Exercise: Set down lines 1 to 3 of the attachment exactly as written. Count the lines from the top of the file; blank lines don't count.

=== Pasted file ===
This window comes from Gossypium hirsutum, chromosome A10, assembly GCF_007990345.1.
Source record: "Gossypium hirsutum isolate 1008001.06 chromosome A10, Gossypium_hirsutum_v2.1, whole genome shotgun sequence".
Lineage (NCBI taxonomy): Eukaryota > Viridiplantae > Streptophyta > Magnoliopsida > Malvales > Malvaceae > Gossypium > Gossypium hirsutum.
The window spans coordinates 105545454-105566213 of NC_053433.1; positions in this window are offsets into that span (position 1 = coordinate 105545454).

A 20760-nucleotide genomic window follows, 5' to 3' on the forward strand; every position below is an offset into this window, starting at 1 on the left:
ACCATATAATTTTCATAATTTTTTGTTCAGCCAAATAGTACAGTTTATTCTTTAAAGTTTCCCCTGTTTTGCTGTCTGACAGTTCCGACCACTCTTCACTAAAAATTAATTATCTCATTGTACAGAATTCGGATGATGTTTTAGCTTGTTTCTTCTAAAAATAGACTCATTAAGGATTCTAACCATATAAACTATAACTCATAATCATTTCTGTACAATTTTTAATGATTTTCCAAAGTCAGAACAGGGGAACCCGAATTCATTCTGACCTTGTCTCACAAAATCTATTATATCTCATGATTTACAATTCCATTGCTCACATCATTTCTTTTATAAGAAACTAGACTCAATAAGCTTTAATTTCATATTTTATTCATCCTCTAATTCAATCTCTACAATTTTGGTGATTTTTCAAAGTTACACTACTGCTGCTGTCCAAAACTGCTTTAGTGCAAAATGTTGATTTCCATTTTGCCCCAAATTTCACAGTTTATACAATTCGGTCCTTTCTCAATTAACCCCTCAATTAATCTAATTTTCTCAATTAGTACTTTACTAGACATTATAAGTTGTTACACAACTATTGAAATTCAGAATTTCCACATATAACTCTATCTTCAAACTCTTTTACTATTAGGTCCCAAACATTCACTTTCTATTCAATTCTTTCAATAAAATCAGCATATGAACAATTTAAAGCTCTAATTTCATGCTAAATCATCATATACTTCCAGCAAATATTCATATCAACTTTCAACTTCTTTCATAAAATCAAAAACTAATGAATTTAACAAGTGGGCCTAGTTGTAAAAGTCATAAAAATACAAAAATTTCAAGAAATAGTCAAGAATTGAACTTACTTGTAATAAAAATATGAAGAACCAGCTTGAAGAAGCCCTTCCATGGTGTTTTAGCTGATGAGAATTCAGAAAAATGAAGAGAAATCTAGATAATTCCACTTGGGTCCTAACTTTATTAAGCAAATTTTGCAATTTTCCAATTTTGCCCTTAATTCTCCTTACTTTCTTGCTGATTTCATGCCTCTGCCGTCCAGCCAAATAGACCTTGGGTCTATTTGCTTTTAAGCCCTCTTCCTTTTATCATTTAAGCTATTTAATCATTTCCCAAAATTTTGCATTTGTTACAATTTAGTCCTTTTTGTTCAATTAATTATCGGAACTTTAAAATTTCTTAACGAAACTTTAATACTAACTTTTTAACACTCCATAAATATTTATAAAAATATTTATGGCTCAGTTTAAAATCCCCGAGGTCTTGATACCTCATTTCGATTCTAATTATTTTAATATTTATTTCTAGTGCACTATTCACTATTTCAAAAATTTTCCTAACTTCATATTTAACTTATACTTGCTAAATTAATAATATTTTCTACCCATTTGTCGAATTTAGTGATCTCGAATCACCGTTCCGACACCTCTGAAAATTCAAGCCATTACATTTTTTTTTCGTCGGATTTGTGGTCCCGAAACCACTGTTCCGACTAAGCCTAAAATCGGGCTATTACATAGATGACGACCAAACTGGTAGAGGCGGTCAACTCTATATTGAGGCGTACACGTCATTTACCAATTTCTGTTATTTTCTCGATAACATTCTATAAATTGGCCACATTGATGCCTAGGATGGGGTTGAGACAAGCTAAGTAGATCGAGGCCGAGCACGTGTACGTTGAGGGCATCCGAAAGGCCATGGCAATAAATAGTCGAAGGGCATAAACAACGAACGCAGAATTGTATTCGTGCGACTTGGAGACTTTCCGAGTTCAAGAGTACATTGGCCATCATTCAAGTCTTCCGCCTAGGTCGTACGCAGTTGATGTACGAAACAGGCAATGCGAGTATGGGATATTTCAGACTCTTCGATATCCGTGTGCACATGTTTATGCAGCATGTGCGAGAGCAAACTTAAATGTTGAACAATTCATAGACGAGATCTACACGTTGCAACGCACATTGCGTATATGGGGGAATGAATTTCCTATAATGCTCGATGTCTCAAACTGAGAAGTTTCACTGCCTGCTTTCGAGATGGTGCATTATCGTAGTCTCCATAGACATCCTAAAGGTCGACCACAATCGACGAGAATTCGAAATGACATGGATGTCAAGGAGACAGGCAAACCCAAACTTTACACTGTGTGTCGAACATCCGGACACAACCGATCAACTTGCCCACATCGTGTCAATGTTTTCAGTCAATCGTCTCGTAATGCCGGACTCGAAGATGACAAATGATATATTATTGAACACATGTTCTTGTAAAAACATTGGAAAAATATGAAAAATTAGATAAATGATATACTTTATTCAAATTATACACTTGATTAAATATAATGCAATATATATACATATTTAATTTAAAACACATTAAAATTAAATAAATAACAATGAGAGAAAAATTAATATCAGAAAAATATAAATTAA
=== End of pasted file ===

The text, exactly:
This window comes from Gossypium hirsutum, chromosome A10, assembly GCF_007990345.1.
Source record: "Gossypium hirsutum isolate 1008001.06 chromosome A10, Gossypium_hirsutum_v2.1, whole genome shotgun sequence".
Lineage (NCBI taxonomy): Eukaryota > Viridiplantae > Streptophyta > Magnoliopsida > Malvales > Malvaceae > Gossypium > Gossypium hirsutum.